Of course, sometimes during treatment at a drug rehab in MA, you may discover an underlying mental health condition that you weren’t previously aware of. In this case, you may perpetually stay on medication. But this is nothing to be ashamed of or afraid of. Plenty of people take medication daily for all kinds of health issues.
Staying on a prescribed medication is just the best way to take care of your body, mind, and the people around you.
Common Medications Used in Medication-Assisted Addiction Treatment
Becoming more familiar with the types of medications used in MAT may dispel some anxieties that you may have before beginning treatment. All of these medications have been extensively studied and have a history of great success in patients.
Suboxone is the brand name of Buprenorphine or Naloxone. It is prescribed to help handle opioid addiction withdrawal symptoms, especially if the patient is recovering from an opioid addiction including cravings. This is often one of the first medications prescribed as it can be dispensed in a physician’s office.
Acamprosate is used most often for alcohol abuse disorder. It helps reduce the craving for alcohol. With the desire to drink gone, many people find recovery easier. However, acamprosate does not treat withdrawal symptoms after a person drinks.
Naltrexone can be used for both opioid and alcohol abuse disorders. Rather than remove the craving, it removes the euphoric feeling that comes with using the substances. That way, if a patient tries their substance again, they’ll find that they don’t want the substance as much as they used to.
Often a substance abuse disorder is linked with other mental health issues. If this is the case, you may be prescribed medications that assist with the symptoms of those disorders. These can include SSRIs, antipsychotics, stimulants, SNRIs, and more. If you have any concerns about these medications, you should discuss them with your health provider.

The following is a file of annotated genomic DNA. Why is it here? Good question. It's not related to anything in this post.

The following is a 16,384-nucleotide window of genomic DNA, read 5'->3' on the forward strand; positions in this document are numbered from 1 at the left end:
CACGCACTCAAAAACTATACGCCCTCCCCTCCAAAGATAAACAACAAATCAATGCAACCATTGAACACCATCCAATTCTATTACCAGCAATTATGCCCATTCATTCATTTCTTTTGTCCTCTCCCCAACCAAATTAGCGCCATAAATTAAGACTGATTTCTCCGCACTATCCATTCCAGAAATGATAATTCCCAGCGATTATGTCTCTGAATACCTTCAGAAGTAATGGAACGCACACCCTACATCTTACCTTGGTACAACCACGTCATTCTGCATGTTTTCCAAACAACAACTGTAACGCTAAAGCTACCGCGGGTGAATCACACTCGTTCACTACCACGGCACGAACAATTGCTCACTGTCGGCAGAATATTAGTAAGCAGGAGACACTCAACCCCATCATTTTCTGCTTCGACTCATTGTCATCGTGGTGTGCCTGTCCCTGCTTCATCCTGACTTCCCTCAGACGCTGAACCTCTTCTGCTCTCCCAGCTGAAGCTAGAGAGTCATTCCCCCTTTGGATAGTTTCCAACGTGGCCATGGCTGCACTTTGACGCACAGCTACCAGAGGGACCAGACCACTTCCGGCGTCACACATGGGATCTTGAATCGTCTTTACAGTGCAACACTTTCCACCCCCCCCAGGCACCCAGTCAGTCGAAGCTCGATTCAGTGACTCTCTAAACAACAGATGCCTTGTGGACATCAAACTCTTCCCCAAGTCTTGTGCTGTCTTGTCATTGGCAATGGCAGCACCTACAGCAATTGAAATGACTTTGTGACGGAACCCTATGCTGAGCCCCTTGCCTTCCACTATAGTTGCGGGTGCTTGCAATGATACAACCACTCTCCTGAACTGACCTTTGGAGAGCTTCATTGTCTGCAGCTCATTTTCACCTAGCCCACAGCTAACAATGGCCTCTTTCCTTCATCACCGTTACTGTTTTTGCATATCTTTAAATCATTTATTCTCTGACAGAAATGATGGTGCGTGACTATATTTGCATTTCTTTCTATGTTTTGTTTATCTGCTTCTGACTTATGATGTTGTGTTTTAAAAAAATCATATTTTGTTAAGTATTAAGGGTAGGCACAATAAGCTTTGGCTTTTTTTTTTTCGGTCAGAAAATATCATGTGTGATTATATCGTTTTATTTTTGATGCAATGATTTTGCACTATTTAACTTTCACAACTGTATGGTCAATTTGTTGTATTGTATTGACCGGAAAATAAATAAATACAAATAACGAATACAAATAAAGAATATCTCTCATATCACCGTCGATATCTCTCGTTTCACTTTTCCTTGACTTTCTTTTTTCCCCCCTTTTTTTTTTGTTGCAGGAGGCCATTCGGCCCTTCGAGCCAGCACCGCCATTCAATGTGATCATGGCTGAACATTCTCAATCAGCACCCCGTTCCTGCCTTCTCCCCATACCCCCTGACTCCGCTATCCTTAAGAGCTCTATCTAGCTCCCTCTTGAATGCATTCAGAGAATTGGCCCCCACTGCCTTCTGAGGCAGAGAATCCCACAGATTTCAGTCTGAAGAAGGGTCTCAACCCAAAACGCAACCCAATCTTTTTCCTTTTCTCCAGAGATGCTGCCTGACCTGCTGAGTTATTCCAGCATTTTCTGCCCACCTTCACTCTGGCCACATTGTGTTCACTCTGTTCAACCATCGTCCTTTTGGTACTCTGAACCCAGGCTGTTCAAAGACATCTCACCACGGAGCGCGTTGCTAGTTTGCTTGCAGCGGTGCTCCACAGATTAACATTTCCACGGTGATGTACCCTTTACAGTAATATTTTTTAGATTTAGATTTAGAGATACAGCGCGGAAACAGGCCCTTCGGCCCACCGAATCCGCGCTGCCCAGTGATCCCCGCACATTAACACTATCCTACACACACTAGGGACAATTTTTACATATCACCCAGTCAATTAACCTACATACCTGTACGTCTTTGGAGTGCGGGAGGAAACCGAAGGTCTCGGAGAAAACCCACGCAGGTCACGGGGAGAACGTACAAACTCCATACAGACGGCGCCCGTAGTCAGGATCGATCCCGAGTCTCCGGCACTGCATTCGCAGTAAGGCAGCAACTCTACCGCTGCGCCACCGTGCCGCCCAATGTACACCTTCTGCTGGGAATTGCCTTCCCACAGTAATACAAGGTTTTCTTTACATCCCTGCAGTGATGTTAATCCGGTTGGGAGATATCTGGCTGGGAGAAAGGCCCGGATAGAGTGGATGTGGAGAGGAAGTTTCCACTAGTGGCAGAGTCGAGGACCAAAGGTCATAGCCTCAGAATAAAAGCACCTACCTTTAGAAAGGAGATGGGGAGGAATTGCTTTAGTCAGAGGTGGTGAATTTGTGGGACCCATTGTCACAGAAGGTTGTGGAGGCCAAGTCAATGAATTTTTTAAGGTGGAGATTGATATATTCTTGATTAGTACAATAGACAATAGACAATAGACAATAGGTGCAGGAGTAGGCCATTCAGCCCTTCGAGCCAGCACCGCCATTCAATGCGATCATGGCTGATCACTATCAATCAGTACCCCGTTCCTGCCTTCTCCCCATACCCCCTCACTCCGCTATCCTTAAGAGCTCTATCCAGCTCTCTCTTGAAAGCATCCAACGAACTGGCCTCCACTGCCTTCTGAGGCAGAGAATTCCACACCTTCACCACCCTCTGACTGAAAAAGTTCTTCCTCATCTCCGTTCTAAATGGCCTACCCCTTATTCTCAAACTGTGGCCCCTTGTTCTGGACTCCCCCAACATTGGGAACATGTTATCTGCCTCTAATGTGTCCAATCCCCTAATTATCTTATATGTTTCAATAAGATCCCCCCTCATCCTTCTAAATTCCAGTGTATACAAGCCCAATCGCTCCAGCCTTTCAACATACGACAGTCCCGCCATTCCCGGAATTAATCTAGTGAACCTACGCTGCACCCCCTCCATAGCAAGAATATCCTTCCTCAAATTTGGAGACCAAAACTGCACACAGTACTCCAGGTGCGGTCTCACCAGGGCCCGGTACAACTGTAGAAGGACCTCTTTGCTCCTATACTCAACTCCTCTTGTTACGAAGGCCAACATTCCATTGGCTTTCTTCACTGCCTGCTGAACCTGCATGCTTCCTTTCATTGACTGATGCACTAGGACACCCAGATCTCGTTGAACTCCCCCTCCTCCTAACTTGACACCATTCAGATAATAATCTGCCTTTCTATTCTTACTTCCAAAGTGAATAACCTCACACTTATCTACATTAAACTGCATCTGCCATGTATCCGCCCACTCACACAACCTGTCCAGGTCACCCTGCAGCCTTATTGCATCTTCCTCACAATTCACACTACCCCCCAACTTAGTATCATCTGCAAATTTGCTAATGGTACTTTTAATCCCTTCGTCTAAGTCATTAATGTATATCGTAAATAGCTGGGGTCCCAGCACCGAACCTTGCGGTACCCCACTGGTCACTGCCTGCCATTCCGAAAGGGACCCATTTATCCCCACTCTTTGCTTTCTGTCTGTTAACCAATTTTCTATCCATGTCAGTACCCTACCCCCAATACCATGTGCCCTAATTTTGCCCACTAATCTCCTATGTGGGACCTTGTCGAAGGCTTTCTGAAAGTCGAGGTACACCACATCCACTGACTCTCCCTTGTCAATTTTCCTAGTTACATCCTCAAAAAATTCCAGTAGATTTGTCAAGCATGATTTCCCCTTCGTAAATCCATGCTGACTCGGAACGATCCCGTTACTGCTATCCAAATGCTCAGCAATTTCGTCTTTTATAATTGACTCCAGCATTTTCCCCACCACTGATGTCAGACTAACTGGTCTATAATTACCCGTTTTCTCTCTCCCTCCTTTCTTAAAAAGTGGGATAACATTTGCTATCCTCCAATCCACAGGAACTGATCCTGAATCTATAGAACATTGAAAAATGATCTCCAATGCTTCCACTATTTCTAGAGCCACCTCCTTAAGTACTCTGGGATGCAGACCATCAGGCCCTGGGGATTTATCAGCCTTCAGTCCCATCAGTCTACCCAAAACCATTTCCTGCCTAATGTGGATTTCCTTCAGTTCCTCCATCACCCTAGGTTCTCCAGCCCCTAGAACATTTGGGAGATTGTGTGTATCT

Medication Assisted Treatment Benefits and The Longterm
The most obvious medication assisted treatment benefits are in the early stages of treatment. Being able to handle withdrawal symptoms with less discomfort is imperative to setting you up for success.
However, there are even more benefits to MAT use. MAT greatly reduces the risk of relapse as it curbs your cravings. It can support a long-term recovery plan that feels manageable to you.
You’ll also feel more physically and emotionally ready to partake in behavioral therapy. Therapy won’t work if you’re on edge and always thinking of your next fix. Coming into therapy with a clean slate offered by medication can make all the difference in your recovery.
Recovering for Good
MAT addiction treatment can give you the perfect balance between medication and behavioral therapy to help you on your road to recovery. It’s a holistic approach that helps you recover in good time and prevent future relapses.
Are you ready to begin your recovery? Find compassionate care when you contact us here.
Is outpatient treatment right for you or your loved ones? Our interactive self-assessment can help you find out.